You never know how useful a map is until you find yourself without one.
Wondrous Maps # Resource # Permanent-event
Playable at the end of the organization phase on a company using region cards with the last one being a Shadow-land. (Play regions face-up.) This card is used as a site card, Ruins & Lairs (automatic-attack: Orcs -- 4 strikes at 7 prowess, items: (minor, major), cards opponent draws: 3, you draw 1). The company may only leave the site using region movement. Discard Wondrous Maps when the company moves to a new site.
This is probably a better card than it's sister card, Refuge. As a site it's a bit dangerous, but there are times when it can be really nice.
First off, to play with this card, you need a deck that has a good chance of being around a shadow-land. This means that normally you'll want it in a deck centered around Mordor or the central north, though this card can be interesting in a deck with Morgul-night (though Angmar Arises or Reaching Shadow don't do the trick). As a site it kinda sucks. It's got an attack equal to Cirith Ungol, which also lets you play greater items, and Moria, which has greater and gold rings. Your opponent gets to draw 3 while you only get one, and since you're going through a shadow-land (at least), you may be in for some nasty stuff. So why use a Wondrous Maps when you could just deal with the easier attack at the Barrow-downs or Sarn Gorwing? Well, one potential use is if you want to stay in a pretty close area, say right around the north part of the Misty Mountains, and have plenty of major items to play, more than the local sites allow you. Or perhaps you are playing with the optional enhanced auto-attacks rule. But there are better reasons.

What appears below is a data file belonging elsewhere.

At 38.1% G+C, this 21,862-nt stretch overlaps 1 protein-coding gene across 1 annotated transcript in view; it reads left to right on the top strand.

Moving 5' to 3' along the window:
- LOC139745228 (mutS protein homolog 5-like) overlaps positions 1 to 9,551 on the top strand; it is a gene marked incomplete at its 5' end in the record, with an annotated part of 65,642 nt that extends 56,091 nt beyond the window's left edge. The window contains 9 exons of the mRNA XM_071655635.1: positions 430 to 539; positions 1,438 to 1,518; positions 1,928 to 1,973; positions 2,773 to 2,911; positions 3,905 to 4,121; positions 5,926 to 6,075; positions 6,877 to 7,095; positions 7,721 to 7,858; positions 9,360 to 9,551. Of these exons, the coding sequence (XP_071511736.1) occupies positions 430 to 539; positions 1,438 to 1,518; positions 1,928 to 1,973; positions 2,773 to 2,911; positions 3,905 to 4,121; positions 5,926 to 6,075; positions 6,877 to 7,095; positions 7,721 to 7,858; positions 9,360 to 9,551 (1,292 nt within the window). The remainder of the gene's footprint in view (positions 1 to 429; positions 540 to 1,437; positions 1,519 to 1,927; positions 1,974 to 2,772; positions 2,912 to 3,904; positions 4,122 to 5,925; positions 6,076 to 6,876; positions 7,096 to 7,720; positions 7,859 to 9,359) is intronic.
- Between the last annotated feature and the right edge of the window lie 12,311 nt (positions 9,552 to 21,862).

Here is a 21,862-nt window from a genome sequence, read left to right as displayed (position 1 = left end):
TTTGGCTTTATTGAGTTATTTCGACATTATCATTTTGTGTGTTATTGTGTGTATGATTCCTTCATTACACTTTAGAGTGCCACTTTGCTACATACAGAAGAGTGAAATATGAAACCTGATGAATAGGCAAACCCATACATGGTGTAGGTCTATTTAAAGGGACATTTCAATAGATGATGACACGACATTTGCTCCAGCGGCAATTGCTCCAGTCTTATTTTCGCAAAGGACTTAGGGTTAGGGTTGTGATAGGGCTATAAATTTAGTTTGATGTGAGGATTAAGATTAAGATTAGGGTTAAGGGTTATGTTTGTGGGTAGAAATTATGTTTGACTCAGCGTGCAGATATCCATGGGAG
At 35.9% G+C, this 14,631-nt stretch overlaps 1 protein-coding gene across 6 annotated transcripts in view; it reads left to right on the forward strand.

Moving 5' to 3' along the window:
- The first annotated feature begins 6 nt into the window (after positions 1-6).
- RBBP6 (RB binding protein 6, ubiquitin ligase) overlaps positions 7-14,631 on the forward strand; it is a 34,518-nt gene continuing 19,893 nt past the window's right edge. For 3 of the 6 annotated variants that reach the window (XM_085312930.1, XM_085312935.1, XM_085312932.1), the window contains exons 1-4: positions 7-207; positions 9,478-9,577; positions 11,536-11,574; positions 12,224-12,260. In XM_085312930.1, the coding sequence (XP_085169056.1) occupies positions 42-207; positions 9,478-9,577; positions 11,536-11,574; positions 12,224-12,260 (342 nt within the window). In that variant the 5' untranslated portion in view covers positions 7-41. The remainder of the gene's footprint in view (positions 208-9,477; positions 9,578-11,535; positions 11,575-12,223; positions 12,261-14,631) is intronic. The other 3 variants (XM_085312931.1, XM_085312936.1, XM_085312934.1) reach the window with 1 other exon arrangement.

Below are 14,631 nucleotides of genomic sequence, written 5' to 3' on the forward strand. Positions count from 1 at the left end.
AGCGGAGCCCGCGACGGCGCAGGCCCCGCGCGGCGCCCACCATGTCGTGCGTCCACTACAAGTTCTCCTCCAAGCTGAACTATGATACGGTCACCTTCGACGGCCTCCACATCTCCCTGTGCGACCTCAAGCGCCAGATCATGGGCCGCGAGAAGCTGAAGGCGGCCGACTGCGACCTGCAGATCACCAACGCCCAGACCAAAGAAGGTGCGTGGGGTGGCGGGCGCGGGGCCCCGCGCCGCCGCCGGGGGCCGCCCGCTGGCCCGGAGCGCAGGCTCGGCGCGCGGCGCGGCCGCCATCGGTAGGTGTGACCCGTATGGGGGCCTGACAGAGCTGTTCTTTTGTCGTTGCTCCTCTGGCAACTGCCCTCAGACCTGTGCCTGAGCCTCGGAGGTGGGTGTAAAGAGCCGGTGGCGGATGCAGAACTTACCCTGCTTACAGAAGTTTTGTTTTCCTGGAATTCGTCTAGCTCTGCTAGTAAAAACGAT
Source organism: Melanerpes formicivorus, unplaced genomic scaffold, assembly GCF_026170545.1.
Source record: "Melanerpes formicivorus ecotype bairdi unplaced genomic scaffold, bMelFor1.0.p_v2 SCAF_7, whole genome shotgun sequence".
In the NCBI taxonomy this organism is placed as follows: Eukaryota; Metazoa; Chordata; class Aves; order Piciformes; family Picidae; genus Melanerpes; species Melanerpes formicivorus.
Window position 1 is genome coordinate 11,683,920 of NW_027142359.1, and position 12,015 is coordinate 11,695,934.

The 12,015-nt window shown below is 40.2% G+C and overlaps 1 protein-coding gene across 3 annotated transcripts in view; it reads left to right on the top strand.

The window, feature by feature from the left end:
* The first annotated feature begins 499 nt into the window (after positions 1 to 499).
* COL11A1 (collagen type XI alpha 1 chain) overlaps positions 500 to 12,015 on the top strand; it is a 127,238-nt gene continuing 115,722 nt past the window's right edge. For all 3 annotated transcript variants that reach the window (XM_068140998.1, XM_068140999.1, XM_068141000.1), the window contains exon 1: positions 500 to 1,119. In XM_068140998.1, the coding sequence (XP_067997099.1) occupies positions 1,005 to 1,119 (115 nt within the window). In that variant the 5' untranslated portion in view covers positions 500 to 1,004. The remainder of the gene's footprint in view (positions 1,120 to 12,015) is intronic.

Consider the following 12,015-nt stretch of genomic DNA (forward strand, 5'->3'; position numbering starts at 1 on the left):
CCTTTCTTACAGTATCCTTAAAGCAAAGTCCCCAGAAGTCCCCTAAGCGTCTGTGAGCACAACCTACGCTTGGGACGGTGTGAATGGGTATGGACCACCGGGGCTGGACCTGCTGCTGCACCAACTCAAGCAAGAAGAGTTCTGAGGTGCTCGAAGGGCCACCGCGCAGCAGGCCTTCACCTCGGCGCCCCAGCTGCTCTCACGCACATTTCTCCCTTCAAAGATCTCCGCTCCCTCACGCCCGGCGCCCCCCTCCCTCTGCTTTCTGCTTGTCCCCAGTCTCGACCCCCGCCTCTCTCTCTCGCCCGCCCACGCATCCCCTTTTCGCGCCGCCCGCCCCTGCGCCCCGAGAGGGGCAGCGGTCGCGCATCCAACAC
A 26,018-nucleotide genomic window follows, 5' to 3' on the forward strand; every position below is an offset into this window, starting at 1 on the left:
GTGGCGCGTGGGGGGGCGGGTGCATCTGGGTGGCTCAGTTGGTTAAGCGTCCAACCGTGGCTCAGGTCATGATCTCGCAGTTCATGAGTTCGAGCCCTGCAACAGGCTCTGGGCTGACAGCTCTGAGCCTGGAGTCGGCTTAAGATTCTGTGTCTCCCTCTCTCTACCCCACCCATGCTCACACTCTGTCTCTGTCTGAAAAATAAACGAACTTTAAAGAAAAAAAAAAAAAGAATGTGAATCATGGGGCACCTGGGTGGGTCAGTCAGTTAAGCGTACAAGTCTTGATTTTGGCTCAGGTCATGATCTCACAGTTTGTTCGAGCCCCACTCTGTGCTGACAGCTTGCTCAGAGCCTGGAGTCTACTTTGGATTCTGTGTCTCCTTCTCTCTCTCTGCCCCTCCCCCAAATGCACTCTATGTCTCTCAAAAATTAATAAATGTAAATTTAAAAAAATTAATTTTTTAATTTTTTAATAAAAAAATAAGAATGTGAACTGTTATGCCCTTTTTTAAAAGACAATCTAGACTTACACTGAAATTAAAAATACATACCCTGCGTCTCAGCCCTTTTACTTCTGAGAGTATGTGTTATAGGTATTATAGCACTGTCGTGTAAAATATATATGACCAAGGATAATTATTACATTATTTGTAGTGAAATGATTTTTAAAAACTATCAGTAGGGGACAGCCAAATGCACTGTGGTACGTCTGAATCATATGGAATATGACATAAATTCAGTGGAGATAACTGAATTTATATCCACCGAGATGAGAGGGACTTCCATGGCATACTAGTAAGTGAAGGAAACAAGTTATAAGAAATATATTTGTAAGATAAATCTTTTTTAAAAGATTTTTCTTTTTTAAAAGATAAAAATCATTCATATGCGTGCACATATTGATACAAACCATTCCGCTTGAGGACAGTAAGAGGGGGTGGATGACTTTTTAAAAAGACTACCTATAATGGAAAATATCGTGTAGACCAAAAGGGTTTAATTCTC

Perhaps the most abusive reason to use Wondrous Maps is in a roadblock deck. Since Foul Fumes and Long Winter both refer to the site's site path, with a ranger in your company you can laugh at the bad weather. A deck focused around Lorien (with quite a few MPs possible in Wold & Foothills as well as Anduin Vales) can drop over to Brown Lands and slip into a room full of the smell of musty maps rather than the foul stench everyone else is facing. This lack of a site's site path means the card is also immune to cards like Dragon's Desolation, which can be a very nice thing (I recently built a deck that can potentially play Dragon's Desolation 11 times). Wondrous Maps can also be a nice place to go to get away from a wandering wizard (Wizard's Ring and the whole bit) or perhaps Firiel is chasing you down with a Shadow out of the Dark.
Aside from the auto-attack, Wondrous Maps has one main disadvantage. While most site cards sit around in a pile waiting to become useful, Wondrous Maps take up space. It increases your deck size by two (one for the hazard) and may take up hand size if you draw it before you plan to move to a shadow-land. This also means you may end up drawing it when you have no items to play. But on the whole, Wondrous Maps can make its way into a few decks quite nicely, and is certainly better than it's companion cards Refuge and Morannon (the proverbial "I spent $3 for THAT?" card).
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Card names and text copyright 1996 by Iron Crown Enterprises, all rights reserved. This document copyright 1997 by Trevor Stone. Permission given to duplicate so long as no profit is made and the copyright notice is kept in tact, blah, blah, blah.